Dr. C. Marjorie Aelion
Dr. Aelion’s research focuses on biodegradation of organic contaminants, including gasoline, jet fuel and chlorinated solvents, in groundwater and vadose zone soils, development of novel tools for assessing remedial technologies, application and development of enhanced remediation systems for contaminated ground water, impact of land use, including golf course development, on coastal environments, pesticide removal and nutrient cycling, heavy metals in residential soils, primarily arsenic, lead and mercury, and their potential associations with negative health outcomes in children, including intellectual disabilities in susceptible populations. Dr. Aelion is the Dean of the School of Public Health and Health Science.
Dr. Timothy E. Ford
Dr. Ford’s research interests include community based participatory research methods, epidemiology of waterborne disease, global environmental health, ecotoxicological models, molecular approaches to examine microbial diversity and pollutant cycling, transformation and bioaccumulation, influence of environmental stress on microbial diversity in natural environments, role of biofilms in survival and proliferation of pathogens in water distribution systems and in corrosion of metals and other materials. Dr. Ford is the Chair of the Department of Environmental Health Science.
Dr. Richard E. Peltier
Dr. Peltier’s lab investigates the specific chemical components of ambient particulate matter that have a significant effect on human health. His main interests revolve around applying advanced aerosol characterization methods towards understanding the mechanistic effects of these pollutants on human health through a combination of novel designs and applications of instrumentation, controlled laboratory generation of aerosol, and field work in polluted locations. Much of Dr. Peltier’s work centers on global health related to air quality.
Dr. Krystal Pollitt
Dr. Pollitt’s research is focused on profiling the exposure-response continuum to environmental air pollutants. Her work has investigated how the residual signature of internalised traffic pollutants can be informative of acute cellular and physiologic cardiopulmonary responses as well as the pathways that underpin these system perturbations. Mapping the totality of individuals’ environmental exposures over their lifetimes is proposed as a novel approach for chronic disease diagnosis and, most importantly, prevention. With the aim of understanding these environmental influences on disease, her research examines the dynamics of air pollutants following deposition in the internal chemical environment through the development of exposure biomarkers.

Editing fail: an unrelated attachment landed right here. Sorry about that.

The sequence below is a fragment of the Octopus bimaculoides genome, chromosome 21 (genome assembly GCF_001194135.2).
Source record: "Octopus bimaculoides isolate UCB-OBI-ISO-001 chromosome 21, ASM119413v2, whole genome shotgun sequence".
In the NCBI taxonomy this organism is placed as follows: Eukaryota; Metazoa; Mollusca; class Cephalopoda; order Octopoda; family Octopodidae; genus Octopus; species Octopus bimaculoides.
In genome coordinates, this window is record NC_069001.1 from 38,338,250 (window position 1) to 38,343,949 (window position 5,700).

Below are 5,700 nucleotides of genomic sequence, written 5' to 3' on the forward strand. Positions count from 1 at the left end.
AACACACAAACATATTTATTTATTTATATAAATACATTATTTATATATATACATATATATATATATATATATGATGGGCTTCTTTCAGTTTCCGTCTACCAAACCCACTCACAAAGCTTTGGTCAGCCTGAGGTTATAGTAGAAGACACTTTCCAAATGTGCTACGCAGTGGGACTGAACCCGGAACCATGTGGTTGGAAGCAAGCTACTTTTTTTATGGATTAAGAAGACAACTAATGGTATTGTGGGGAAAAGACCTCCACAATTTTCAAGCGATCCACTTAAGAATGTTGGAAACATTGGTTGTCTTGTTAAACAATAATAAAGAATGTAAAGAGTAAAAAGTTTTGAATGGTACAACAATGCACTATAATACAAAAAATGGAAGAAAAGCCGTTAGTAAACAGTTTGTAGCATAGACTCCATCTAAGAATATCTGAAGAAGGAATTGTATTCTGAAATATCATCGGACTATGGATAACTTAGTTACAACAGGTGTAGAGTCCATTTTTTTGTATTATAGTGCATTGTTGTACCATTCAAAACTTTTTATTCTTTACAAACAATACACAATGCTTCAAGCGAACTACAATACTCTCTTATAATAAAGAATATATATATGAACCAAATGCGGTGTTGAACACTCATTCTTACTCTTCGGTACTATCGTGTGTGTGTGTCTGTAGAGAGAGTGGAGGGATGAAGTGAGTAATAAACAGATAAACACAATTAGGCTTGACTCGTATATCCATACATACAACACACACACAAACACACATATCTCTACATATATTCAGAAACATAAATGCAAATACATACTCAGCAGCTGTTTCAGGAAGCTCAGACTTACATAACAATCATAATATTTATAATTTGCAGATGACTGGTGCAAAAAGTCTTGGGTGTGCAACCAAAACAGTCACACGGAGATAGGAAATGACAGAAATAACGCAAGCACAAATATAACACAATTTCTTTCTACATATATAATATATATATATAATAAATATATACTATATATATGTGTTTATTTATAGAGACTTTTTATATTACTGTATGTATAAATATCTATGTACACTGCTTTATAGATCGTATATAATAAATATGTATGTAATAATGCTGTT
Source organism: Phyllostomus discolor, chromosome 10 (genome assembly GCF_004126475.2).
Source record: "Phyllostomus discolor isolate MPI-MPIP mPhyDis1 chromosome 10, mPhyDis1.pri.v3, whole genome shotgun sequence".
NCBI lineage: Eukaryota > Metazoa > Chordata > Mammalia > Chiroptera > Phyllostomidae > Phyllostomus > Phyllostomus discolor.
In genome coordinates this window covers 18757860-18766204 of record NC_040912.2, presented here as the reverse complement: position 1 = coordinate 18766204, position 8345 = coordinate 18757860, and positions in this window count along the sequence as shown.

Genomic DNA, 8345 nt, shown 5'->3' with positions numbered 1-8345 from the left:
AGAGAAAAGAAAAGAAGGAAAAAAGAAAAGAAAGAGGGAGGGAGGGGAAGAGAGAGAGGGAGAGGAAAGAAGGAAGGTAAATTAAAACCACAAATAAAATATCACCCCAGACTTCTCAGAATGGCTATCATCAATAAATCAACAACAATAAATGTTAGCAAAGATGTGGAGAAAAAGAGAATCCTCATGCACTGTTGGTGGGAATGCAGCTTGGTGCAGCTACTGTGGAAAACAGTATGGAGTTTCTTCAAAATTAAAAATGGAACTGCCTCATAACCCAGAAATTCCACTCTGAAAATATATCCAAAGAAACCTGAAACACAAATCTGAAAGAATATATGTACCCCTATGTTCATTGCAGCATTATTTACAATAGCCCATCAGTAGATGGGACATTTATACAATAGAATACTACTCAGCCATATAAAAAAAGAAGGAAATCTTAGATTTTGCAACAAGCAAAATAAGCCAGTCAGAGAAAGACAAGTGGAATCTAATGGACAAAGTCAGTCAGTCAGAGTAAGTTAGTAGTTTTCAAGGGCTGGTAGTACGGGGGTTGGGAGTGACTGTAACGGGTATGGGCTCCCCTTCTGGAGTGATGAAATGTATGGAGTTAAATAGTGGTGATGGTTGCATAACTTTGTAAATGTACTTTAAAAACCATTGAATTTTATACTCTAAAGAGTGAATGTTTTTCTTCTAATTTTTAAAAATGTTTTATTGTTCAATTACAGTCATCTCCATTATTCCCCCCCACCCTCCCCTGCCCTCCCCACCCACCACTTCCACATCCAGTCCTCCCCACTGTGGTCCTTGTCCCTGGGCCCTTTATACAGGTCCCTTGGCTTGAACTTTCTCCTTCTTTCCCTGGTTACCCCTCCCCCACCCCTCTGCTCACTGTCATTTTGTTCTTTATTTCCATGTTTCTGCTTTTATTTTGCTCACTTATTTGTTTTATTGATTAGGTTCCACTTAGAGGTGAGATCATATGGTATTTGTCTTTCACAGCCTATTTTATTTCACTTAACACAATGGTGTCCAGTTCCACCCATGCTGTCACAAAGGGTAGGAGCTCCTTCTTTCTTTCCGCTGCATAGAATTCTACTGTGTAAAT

Dr. Christine A. Rogers
Dr. Roger’s research focuses on human exposure to airborne biological material and resulting health effects in both indoor and outdoor environments. As an aerobiologist, she studies “the microbiology of the atmosphere” and is interested in all aspects of the aerobiological pathway including source, release, dispersal, transport, deposition and impact of bioaerosols. She investigates exposure to allergenic proteins and other components from pollen grains, fungal spores, pets, rodents, and insects. Her two main areas of intensive research focus are 1) the impact of global climate change on allergic disease from changes in the production and allergenicity of aeroallergens such as ragweed and grass pollen, and fungal spores e.g. Alternaria, and 2) measuring chitin in environmental samples and examining the role of chitin exposure and human chitinases in the development and exacerbation of asthma.
Dr. Laura N. Vandenberg
Dr. Vandenberg’s research explores how early life exposures to chemicals and chemical mixtures can predispose individuals to diseases that manifest later in life. Her work addresses how low doses of chemicals during critical windows of development can alter gene expression, cell differentiation, and tissue organization in subtle ways that can lead to adult diseases such as cancer, obesity, and infertility. She is specifically interested in endocrine disruptors and has worked extensively with chemicals used as plasticizers and flame retardants. Her work also focuses on how traditional toxicology assays have failed to identify a number of ubiquitous endocrine disruptors, and how current risk assessment practices can be improved in the study and regulation of this class of chemicals.